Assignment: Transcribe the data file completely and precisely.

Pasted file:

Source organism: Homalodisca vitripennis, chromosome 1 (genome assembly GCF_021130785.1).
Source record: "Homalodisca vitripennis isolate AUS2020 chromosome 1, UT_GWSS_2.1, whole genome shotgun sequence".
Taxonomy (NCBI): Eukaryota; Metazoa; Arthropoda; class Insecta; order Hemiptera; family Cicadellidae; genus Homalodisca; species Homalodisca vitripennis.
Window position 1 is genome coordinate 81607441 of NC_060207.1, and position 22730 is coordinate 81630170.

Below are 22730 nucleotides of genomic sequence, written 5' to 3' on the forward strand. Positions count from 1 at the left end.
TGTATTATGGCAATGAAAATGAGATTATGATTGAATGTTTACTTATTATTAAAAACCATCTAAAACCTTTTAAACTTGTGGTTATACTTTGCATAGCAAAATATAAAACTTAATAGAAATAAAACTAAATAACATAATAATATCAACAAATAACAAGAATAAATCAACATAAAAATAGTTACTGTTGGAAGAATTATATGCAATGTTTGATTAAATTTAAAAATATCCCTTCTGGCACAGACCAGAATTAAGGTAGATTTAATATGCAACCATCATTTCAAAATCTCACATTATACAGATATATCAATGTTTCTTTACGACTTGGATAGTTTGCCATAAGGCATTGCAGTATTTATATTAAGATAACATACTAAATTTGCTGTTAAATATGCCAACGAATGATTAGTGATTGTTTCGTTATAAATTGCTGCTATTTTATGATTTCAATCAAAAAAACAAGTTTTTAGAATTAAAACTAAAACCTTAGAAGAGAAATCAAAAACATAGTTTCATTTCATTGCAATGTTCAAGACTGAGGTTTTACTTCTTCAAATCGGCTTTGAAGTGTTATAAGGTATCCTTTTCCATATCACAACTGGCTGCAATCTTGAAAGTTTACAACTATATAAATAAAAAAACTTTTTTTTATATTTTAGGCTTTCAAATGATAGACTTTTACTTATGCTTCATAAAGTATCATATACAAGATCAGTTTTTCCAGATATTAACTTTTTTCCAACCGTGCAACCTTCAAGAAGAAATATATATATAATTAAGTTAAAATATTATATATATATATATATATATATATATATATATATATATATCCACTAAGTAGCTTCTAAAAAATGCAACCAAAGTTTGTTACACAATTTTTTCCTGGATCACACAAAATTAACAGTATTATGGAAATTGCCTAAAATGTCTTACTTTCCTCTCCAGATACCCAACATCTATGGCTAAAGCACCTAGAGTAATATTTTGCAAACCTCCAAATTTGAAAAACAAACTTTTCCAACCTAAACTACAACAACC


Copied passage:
Source organism: Homalodisca vitripennis, chromosome 1 (genome assembly GCF_021130785.1).
Source record: "Homalodisca vitripennis isolate AUS2020 chromosome 1, UT_GWSS_2.1, whole genome shotgun sequence".
Taxonomy (NCBI): Eukaryota; Metazoa; Arthropoda; class Insecta; order Hemiptera; family Cicadellidae; genus Homalodisca; species Homalodisca vitripennis.
Window position 1 is genome coordinate 81607441 of NC_060207.1, and position 22730 is coordinate 81630170.

Below are 22730 nucleotides of genomic sequence, written 5' to 3' on the forward strand. Positions count from 1 at the left end.
TGTATTATGGCAATGAAAATGAGATTATGATTGAATGTTTACTTATTATTAAAAACCATCTAAAACCTTTTAAACTTGTGGTTATACTTTGCATAGCAAAATATAAAACTTAATAGAAATAAAACTAAATAACATAATAATATCAACAAATAACAAGAATAAATCAACATAAAAATAGTTACTGTTGGAAGAATTATATGCAATGTTTGATTAAATTTAAAAATATCCCTTCTGGCACAGACCAGAATTAAGGTAGATTTAATATGCAACCATCATTTCAAAATCTCACATTATACAGATATATCAATGTTTCTTTACGACTTGGATAGTTTGCCATAAGGCATTGCAGTATTTATATTAAGATAACATACTAAATTTGCTGTTAAATATGCCAACGAATGATTAGTGATTGTTTCGTTATAAATTGCTGCTATTTTATGATTTCAATCAAAAAAACAAGTTTTTAGAATTAAAACTAAAACCTTAGAAGAGAAATCAAAAACATAGTTTCATTTCATTGCAATGTTCAAGACTGAGGTTTTACTTCTTCAAATCGGCTTTGAAGTGTTATAAGGTATCCTTTTCCATATCACAACTGGCTGCAATCTTGAAAGTTTACAACTATATAAATAAAAAAACTTTTTTTTATATTTTAGGCTTTCAAATGATAGACTTTTACTTATGCTTCATAAAGTATCATATACAAGATCAGTTTTTCCAGATATTAACTTTTTTCCAACCGTGCAACCTTCAAGAAGAAATATATATATAATTAAGTTAAAATATTATATATATATATATATATATATATATATATATATATATATCCACTAAGTAGCTTCTAAAAAATGCAACCAAAGTTTGTTACACAATTTTTTCCTGGATCACACAAAATTAACAGTATTATGGAAATTGCCTAAAATGTCTTACTTTCCTCTCCAGATACCCAACATCTATGGCTAAAGCACCTAGAGTAATATTTTGCAAACCTCCAAATTTGAAAAACAAACTTTTCCAACCTAAACTACAACAACC